Myanmar's president has called for the evacuation of low-lying areas as the Irrawaddy river threatens to breach embankments, leaving villagers with just sand-bags to hold back churning waters that have hit much of the country.
Floods from a heavy monsoon season have cut through swathes of south and Southeast Asia in recent weeks, claiming hundreds of lives and displacing millions.
Twelve of Myanmar's 14 regions have been struck, with officials saying 74 people have been killed and more than 330,000 affected – many forced into monasteries and other makeshift shelters after their homes were inundated.
In a picture muddied by damaged communications, relief agencies said floods had receded in some northern and western areas allowing supplies of food and clean water to trickle in, although landslides were still a threat.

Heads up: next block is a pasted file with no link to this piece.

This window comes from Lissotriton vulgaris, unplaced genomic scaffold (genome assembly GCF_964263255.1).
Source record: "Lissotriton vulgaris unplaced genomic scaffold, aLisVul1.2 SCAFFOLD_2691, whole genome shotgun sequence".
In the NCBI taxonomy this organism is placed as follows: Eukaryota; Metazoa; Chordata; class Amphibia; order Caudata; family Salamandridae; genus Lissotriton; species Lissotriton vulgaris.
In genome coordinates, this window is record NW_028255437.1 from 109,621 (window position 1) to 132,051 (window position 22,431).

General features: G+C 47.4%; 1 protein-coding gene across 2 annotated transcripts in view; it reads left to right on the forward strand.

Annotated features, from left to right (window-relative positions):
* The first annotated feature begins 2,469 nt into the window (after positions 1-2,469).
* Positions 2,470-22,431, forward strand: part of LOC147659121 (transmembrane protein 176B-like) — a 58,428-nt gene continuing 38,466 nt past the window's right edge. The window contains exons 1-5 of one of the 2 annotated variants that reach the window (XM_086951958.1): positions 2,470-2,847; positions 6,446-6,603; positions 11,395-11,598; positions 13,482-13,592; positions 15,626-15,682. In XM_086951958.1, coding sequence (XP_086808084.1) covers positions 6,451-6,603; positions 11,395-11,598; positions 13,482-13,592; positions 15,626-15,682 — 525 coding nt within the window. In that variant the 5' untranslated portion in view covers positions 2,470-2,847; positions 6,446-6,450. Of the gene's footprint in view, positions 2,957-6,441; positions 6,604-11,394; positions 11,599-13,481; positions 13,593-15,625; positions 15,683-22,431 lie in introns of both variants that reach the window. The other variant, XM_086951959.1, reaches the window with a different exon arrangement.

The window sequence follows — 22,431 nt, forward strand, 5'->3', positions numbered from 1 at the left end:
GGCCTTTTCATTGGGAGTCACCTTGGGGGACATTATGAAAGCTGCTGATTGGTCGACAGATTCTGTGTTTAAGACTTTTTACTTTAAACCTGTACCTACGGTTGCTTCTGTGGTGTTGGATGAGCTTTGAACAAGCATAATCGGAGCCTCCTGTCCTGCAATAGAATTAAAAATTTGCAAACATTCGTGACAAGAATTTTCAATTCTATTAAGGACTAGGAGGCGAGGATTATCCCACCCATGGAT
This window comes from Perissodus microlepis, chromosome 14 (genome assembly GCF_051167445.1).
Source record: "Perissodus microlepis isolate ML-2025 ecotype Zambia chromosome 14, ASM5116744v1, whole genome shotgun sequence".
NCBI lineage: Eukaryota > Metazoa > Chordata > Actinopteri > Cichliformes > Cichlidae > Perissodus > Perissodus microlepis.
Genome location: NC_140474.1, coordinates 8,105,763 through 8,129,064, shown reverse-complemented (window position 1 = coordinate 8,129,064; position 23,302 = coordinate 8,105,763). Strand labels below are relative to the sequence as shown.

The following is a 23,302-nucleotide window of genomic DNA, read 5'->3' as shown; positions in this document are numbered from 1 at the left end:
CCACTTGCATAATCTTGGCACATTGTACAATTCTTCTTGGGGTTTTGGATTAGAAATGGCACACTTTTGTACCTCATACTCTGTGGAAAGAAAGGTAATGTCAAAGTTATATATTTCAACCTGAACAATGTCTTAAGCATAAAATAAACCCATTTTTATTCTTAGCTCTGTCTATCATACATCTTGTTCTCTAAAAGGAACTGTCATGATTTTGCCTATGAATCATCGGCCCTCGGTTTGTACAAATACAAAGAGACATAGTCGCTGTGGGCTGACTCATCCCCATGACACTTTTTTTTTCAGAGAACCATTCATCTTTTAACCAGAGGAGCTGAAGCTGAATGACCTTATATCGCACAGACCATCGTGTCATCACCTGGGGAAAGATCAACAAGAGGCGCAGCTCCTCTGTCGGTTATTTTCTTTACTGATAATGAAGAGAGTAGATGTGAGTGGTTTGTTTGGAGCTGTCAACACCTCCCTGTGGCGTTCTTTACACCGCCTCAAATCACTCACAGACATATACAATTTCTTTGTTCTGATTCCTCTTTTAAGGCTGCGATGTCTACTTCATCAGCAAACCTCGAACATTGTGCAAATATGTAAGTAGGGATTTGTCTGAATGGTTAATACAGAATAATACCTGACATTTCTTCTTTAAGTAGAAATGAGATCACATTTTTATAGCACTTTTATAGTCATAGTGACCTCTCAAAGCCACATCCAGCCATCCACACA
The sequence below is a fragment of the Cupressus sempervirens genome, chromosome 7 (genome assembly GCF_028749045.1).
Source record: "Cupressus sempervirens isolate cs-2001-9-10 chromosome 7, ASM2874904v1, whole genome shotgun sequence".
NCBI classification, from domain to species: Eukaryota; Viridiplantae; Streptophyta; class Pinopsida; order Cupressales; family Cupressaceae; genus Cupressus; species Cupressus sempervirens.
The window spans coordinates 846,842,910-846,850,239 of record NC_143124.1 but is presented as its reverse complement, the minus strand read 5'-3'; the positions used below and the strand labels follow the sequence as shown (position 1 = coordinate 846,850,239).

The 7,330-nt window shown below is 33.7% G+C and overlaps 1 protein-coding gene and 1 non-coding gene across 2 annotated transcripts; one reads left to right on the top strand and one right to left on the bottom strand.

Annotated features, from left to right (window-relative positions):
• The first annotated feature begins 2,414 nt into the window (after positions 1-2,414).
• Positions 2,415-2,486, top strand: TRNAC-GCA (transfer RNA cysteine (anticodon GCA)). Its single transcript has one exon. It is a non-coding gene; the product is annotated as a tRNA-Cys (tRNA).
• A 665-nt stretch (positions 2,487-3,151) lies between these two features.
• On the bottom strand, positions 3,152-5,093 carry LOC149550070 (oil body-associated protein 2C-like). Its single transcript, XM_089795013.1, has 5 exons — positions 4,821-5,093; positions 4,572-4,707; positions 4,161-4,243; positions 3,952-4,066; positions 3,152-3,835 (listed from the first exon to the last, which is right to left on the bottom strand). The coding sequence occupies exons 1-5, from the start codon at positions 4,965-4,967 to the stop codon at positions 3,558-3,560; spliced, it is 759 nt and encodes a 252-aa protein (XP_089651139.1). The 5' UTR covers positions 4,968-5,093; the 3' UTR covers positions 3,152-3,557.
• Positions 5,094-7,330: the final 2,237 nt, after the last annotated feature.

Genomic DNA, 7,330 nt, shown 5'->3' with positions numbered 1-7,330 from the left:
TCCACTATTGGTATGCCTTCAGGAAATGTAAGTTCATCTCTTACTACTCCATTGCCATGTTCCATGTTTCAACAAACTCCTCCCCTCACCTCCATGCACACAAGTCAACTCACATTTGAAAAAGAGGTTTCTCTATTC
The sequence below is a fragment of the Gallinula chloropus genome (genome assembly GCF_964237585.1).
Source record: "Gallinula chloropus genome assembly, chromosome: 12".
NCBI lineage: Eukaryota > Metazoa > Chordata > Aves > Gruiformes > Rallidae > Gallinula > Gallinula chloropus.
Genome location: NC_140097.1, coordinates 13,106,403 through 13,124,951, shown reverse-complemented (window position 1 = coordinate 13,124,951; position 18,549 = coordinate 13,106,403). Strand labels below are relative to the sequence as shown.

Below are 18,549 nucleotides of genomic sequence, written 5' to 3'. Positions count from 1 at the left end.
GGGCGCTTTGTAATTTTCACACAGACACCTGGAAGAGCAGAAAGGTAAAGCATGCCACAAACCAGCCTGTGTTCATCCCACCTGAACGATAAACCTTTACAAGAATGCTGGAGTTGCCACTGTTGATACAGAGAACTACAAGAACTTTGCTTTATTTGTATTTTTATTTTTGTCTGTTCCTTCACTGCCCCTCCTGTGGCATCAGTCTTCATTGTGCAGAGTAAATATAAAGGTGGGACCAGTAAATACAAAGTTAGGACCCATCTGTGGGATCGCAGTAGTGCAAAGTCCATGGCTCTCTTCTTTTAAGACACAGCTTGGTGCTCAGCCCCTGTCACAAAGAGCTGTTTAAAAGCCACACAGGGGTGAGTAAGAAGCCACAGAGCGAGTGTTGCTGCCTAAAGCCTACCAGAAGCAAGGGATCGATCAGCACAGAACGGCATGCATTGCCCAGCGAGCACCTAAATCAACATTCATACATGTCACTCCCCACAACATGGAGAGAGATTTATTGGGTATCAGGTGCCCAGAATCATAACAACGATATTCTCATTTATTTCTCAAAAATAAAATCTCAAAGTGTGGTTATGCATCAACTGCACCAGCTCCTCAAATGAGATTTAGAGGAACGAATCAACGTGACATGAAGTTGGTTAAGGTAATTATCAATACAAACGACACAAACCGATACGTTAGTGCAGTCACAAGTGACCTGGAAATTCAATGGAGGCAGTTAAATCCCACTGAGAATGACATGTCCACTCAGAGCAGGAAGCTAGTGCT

The centre and south are now bracing for floods as water drains through the vast Irrawaddy delta.
In a message broadcast on radio early on Thursday (local time), President Thein Sein said areas near the Irrawaddy were at risk as the river rises "above danger level".
"As we cannot prevent natural disasters, I urge fellow citizens to move to safer places... it's the best way," he said, adding Hinthada and Nyaung Don townships along the river were in immediate danger.